Sunday, May 25, 2003

Gunfire Erupts at Venezuela Rally, Killing One
CARACAS, Venezuela, May 24 (Reuters) — One person was killed and 15 were wounded by gunfire that broke out during a rally held by foes of President Hugo Chávez in a pro-Chávez district of Caracas today, officials said.

Three of the wounded were National Guard soldiers whose patrol came under fire as they took up positions in a security operation to try to prevent violence at the opposition rally.

Government and opposition representatives blamed each other for the shootings.

The gunfire erupted as several hundred supporters of the opposition Democratic Action Party held a rally in a narrow street in Catia, a poor, crime-ridden neighborhood that is a bastion of support for Mr. Chávez.

"This country doesn't just belong to Chávez supporters, but to all Venezuelans," said one of the demonstrators, Ana Maria Colmenares.

Mr. Chávez's opponents accuse him of ruling like a dictator and of trying to install Cuban-style communism in Venezuela, the world's fifth leading oil exporter.

Witnesses said some of the shots appeared to have come from side streets where groups of Chávez supporters had gathered to shout insults at the opposition protesters.

The violence broke out a day after government and opposition negotiators announced they had agreed to a pact to hold a referendum on Mr. Chávez's rule after Aug. 19.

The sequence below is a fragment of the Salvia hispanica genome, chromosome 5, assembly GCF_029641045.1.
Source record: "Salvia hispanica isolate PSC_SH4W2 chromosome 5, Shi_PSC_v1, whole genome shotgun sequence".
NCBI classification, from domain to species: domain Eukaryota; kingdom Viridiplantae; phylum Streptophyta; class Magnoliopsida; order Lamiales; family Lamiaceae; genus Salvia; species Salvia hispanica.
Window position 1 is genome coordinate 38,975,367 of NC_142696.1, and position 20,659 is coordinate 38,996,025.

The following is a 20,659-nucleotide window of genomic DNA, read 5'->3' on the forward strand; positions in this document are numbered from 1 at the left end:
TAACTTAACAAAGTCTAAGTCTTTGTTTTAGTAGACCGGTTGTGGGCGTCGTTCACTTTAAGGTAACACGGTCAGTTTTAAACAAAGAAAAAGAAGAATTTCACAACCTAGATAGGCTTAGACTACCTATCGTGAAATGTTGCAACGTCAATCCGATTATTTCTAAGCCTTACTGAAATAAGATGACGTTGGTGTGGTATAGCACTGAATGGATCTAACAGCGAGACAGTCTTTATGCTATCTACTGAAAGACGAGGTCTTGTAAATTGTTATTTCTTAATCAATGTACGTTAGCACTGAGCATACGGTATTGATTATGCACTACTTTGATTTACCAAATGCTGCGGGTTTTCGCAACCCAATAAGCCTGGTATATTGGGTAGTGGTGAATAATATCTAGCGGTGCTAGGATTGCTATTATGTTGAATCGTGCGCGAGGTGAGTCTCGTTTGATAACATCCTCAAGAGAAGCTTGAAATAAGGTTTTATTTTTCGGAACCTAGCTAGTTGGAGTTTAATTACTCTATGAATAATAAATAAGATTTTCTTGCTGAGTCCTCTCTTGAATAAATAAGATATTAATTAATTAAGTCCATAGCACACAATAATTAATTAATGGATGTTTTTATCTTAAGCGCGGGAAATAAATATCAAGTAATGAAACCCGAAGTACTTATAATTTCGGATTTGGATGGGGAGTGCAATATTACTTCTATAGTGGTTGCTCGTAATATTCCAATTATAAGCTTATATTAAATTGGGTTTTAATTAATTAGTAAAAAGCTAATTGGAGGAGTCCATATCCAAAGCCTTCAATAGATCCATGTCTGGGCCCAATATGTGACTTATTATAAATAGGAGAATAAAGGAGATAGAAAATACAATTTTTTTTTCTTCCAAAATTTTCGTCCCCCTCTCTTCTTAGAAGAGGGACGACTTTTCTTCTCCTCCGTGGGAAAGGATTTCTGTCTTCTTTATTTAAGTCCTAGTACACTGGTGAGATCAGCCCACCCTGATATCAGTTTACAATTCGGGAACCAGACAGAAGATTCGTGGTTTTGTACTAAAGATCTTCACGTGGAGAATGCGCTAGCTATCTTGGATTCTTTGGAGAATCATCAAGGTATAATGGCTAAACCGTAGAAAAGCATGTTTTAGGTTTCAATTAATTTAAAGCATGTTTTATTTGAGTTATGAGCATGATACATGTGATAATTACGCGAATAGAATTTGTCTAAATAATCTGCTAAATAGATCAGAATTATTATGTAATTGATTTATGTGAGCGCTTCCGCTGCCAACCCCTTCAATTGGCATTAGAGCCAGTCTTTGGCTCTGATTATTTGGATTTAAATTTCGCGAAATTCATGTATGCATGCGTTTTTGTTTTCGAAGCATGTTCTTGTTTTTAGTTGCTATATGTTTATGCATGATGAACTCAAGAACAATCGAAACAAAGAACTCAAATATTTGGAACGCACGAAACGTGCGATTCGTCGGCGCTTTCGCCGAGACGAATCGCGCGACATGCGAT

The agreement aims to end months of conflict in Venezuela over Mr. Chávez's presidency. He was elected in late 1998 and survived a brief uprising last year.

Vice President José Vicente Rangel told reporters that 1 person had been killed in the shootings and 15 more wounded, including three National Guard troops.

The authorities had sent 2,000 police officers and troops to the area of sprawling hilltop slum neighborhoods in west Caracas where the rally was to take place.

It was not clear whether the violence might affect the formal signing of the referendum pact, which was scheduled to take place here in the coming week in the presence of the secretary general of the Organization of American States, César Gaviria.

Mr. Chávez, who has said he is willing to submit to the recall referendum allowed under the Constitution, was attending a meeting of Latin American presidents in Peru.